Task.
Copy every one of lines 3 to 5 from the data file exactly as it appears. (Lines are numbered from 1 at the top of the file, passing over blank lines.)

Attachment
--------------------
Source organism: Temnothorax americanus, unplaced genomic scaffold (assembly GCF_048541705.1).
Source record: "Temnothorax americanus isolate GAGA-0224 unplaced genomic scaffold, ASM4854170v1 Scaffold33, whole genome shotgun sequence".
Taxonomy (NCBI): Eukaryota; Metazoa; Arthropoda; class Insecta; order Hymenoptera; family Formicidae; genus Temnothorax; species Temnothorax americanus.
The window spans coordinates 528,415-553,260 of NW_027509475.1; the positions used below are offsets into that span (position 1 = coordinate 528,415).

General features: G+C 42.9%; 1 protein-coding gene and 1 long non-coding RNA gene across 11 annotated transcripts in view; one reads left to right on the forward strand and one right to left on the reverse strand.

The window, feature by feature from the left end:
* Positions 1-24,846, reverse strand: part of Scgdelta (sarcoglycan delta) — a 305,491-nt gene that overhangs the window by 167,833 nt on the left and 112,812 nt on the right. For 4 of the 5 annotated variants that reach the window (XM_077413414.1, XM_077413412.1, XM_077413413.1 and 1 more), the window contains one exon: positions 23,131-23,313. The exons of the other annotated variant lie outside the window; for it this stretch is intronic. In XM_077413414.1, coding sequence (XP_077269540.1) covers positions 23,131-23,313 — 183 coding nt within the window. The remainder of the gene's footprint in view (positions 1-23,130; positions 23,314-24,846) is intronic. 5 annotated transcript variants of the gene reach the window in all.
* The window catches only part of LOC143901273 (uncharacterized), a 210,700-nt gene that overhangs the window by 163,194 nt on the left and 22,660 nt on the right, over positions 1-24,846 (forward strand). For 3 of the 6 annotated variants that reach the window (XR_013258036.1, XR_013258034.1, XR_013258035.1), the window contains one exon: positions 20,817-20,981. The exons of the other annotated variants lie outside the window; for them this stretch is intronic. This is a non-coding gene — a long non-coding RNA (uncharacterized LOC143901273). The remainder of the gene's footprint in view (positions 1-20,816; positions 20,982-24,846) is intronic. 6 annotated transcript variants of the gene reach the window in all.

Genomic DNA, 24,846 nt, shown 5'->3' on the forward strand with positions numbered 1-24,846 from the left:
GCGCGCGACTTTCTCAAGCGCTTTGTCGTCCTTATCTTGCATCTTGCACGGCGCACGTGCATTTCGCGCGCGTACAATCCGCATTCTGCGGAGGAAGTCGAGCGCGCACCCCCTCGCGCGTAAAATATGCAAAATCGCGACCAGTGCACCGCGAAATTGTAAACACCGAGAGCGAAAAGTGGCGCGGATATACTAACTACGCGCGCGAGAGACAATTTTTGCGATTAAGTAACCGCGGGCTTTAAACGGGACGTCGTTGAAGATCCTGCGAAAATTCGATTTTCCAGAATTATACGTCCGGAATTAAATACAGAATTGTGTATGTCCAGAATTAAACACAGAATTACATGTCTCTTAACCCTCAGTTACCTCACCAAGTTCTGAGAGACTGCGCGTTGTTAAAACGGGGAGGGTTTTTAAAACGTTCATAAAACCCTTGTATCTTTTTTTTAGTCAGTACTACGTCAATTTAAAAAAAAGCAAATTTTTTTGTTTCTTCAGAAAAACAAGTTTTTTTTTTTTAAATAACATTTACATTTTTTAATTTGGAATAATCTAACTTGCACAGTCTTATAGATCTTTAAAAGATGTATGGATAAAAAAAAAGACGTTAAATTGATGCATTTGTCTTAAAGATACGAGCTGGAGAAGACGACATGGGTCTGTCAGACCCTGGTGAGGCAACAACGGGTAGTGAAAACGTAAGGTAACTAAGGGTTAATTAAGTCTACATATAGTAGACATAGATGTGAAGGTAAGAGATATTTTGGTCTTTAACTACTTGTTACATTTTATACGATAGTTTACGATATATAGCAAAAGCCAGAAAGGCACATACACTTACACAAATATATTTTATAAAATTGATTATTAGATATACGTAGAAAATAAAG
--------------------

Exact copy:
Taxonomy (NCBI): Eukaryota; Metazoa; Arthropoda; class Insecta; order Hymenoptera; family Formicidae; genus Temnothorax; species Temnothorax americanus.
The window spans coordinates 528,415-553,260 of NW_027509475.1; the positions used below are offsets into that span (position 1 = coordinate 528,415).

General features: G+C 42.9%; 1 protein-coding gene and 1 long non-coding RNA gene across 11 annotated transcripts in view; one reads left to right on the forward strand and one right to left on the reverse strand.